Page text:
If your dog notices that you are about to leave the house, they may cry or bark in displeasure. If you are away from your dog and your husband is at home, your dog may also kick up a fuss. They may do things like urinating in the house when you’re gone because they are anxious to be away from you. They may also chew on doors and other things  that they aren’t supposed to, they may try to escape or they may spend a lot of time pacing anxiously before you return home.

These are some key signs that your dog has separation anxiety. If your dog constantly feels the need to follow you around then this may also be a sign of separation anxiety. This can be a very concerning behavior, and your dog may end up hurting himself and ruining your furniture when you are gone. It’s a serious problem, and so if you are concerned you should speak to a pet behaviorist to help you to manage this issue. If the issue is managed correctly, your dog should be much calmer when they are away from you.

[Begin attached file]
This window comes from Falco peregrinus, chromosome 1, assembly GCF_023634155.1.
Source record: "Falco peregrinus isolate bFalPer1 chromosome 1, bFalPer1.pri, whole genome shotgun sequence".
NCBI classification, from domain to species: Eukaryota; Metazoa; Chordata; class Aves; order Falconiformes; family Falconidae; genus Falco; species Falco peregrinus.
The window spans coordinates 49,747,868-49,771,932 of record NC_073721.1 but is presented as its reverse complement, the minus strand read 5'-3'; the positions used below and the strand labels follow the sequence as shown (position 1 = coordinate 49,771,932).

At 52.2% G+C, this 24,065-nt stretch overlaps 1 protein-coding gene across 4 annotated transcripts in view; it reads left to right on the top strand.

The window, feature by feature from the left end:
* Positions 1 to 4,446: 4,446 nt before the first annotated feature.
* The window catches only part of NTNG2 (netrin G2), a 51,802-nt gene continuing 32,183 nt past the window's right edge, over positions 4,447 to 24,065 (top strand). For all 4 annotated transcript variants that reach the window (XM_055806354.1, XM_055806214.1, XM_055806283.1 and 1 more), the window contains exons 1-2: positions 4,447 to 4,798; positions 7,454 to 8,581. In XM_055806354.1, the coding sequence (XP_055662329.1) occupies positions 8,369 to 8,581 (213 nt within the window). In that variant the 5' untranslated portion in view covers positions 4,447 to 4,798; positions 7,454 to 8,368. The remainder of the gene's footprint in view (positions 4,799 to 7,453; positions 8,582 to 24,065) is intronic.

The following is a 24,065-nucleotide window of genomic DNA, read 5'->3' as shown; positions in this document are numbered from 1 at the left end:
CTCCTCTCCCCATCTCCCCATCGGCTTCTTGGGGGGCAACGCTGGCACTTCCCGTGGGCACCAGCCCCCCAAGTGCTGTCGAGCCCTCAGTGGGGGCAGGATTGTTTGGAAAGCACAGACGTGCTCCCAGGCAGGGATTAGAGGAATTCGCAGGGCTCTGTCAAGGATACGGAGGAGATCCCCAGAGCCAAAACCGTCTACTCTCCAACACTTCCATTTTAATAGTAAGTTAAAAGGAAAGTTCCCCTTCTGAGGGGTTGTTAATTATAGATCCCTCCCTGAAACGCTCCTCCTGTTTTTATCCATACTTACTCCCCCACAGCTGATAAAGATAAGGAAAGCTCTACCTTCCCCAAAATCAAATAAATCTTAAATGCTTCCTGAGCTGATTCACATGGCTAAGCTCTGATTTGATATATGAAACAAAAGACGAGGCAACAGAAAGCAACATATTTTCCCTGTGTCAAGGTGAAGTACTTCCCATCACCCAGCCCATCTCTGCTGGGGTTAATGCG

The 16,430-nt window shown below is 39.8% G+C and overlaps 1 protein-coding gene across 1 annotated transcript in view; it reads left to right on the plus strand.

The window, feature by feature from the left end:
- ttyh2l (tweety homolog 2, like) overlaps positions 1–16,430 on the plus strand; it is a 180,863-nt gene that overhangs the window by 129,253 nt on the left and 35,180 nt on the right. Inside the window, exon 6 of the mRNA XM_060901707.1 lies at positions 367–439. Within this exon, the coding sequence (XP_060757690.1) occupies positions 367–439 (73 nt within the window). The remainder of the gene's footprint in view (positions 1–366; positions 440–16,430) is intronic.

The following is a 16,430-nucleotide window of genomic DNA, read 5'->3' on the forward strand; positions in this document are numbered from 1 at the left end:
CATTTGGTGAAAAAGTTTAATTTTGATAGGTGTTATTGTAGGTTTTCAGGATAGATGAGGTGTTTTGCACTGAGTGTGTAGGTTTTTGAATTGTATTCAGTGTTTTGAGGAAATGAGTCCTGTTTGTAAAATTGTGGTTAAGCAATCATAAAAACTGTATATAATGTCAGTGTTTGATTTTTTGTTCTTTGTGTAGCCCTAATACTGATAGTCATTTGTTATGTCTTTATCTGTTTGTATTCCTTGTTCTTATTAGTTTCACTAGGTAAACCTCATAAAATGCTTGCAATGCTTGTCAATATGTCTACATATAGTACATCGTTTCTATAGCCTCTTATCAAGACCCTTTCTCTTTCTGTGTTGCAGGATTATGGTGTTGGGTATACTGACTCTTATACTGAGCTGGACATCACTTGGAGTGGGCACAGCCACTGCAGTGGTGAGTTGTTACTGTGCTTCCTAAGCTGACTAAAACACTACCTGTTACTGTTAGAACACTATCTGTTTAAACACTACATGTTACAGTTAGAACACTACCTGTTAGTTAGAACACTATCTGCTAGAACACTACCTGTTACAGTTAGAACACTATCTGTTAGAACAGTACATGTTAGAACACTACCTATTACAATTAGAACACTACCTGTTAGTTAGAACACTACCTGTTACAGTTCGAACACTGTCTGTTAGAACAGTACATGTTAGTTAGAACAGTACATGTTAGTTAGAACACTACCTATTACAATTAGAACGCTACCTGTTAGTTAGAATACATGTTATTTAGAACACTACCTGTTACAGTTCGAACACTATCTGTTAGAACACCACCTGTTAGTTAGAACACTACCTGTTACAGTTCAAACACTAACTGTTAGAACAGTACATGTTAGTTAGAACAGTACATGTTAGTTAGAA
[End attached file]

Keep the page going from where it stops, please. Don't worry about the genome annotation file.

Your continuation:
3. They Associate You With Positive Things

Your dog may also follow you more than your husband because they know that you are going to give them nice things. Perhaps you play with your dog or give him more love than your partner does. If you are the main one that feeds your dog then they may associate you with food and treats. Likewise, if they associate you with going on walks and other things that they enjoy, they are more likely to want to stay close to you.

Your dog knows that you’re the one that’s going to do things that will result in their happiness. As such, your dog may follow you around because they’re hoping that you’ll spoil them! You can make your dog more attached to your husband if they take part in these things too. For instance, you could both take turns feeding your dog, or you can take turns walking him. That way, your dog will be less likely to solely follow you everywhere.